What are the differences between art and science?
There are innumerable differences as well as similarities, so any answer (especially if kept short, as
here) is bound to commit an injustice to one or the other. In other words, this is an issue one could
not possibly address exhaustively in less than a few hundred pages. If therefore I frame an answer for
you in terms of what our general intuitions would tell us anyway, this is merely to be understood as a
beginning, as a kind of 'demarcation of competences'.
Fundamentally, then, science is concerned with knowledge.As a branch of philosophy (if I may push
this antiquated barrel!) it occupies the branch called 'epistemology'. It is concerned, to the degree
possible to us, with exactknowledge, and by extension with prediction on the basis of this knowledge
of future trends among the objects studied. Thus the twig of physics on this branch seeks to
ascertain, as exactly as possible, theoretical models of the interactions among atoms, electrons and
other particles in order to acquire a pattern of understanding that relates to (say) the creation,
movement and ultimately dissolution of galaxies, nebulae, stars, planets and (oh yes) things like atom
bombs and similar benefits to mankind. The science of statistics is concerned with modelling
large-scale trends, for example the incidence of motor car accidents in cities (this is of help to
insurance companies), yet while such knowledge may be deficient in detail, there is a surprising
agreement of its findings over the long run: so accurate in fact, that it is in its own way an exact
science capable of making accurate predictions.
Art, on the other hand, is concerned with intuitiveknowledge, most of which is of the kind that 'exact'
science has no ready methodology to investigate. On this account it falls under the branch of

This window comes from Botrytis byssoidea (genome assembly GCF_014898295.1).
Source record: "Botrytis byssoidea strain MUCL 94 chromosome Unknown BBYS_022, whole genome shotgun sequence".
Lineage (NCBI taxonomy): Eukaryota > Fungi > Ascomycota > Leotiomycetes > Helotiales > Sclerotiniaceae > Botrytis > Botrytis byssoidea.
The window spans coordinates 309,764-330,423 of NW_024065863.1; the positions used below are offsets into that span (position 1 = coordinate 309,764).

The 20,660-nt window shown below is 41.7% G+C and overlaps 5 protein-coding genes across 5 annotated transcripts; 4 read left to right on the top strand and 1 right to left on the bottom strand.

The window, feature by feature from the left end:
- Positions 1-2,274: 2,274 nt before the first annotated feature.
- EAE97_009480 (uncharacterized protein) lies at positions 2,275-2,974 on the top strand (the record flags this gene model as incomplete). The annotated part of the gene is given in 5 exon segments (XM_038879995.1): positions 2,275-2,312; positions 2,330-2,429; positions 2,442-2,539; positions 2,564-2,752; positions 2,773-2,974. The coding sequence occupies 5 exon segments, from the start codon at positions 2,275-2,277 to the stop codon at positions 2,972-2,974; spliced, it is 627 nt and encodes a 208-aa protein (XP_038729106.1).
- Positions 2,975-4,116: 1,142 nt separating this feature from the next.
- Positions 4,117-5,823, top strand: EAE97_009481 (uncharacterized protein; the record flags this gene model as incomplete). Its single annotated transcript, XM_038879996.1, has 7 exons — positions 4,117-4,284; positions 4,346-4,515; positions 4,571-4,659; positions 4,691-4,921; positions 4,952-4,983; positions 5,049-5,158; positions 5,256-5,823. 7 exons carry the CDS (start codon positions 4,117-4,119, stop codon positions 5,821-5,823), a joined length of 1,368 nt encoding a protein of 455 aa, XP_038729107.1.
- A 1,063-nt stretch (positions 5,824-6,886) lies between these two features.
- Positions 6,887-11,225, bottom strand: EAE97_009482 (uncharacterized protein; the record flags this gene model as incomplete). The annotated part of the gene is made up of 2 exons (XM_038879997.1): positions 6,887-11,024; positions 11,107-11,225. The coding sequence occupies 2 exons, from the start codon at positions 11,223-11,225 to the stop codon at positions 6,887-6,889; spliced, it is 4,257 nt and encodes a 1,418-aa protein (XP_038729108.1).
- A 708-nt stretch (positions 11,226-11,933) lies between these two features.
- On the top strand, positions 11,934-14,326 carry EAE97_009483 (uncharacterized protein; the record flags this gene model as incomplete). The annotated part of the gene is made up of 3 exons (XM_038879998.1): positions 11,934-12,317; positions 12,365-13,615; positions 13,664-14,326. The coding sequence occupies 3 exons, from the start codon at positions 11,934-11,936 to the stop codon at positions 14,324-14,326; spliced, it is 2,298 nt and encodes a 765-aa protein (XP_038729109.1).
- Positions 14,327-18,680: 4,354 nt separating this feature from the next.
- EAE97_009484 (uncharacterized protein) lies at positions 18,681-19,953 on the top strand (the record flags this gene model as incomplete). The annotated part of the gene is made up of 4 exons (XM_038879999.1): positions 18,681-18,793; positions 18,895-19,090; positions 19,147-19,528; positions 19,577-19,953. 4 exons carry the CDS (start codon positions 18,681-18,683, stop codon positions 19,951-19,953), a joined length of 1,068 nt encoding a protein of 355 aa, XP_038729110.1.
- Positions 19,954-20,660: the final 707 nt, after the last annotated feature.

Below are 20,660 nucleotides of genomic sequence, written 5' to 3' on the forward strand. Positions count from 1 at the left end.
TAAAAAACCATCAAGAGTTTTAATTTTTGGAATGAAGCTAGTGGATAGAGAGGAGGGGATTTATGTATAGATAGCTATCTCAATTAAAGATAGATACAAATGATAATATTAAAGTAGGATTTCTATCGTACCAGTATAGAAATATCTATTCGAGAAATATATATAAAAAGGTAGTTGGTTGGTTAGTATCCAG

'aesthetics', a term which bears the meaning of 'what our senses communicate'. For example, human
relations: love is indubitably a form of knowledge on a deeply intimate level between two persons, but
it is not the kind that can be encoded in a scientific theory. But through the medium of art, we can
become acquainted with it as a spiritual phenomenon (e.g. through music). This is perhaps an
extreme example, but simpler ones merely reinforce the same point on their own different levels.
Painting, poetry, drama are to an overwhelming extent concerned with exploring the meaning of the
human estate, whether by way of private contemplation or public celebration. Now one big difference
between art and science is, of course, in the 'objects' that are the outcome of their activities. In
science it is a theory, a method, a technology; in art it is a 'work' which embodies some fragment of
our intuitive knowledge and gives access to that knowledge by recourse to our aesthetic sensibilities.
But there is another difference, equally important: scientific knowledge is about given and largely
impartial conditions and features of the world; whereas aesthetic knowledge is largely about
'meanings', which are creations of the human mindand superimposed on 'reality'. This means that an
artist, whose vision or personal experience motivates him/her to make an effort to communicate it, will
do so in a form and using such materials as are capable of carrying a such 'message', which is
therefore inevitably an artefact to which we are sensitively and/or sensually responsive on an intuitive
level. So this kind of knowledge is not only inexact, but also 'created' (cf. 'poesis', the Greek for
creating); it is not found objectively in the world, but is added to the world as knowledge specifically
human, by humans and for humans. We can see this impulse stirring in children when they 'pretend'
that a piece of string is Mum; and anthropological researches would confirm that this search for
knowledge of humans by humans and for humans is a predilection that long preceded any impulse to
extend the 'exact' knowledge by means of which we survive in and control the shape of our habitat.
Here is something to ponder: not a definitive answer (which can't be given anyway), but some
thoughts that may lead you on to your own path of discovery. I'll conclude with an observation that
may or may not have occurred to you, when you asked your question: namely that pursued in
earnest, you might have posed a problem for yourself that could easily occupy you for the rest of your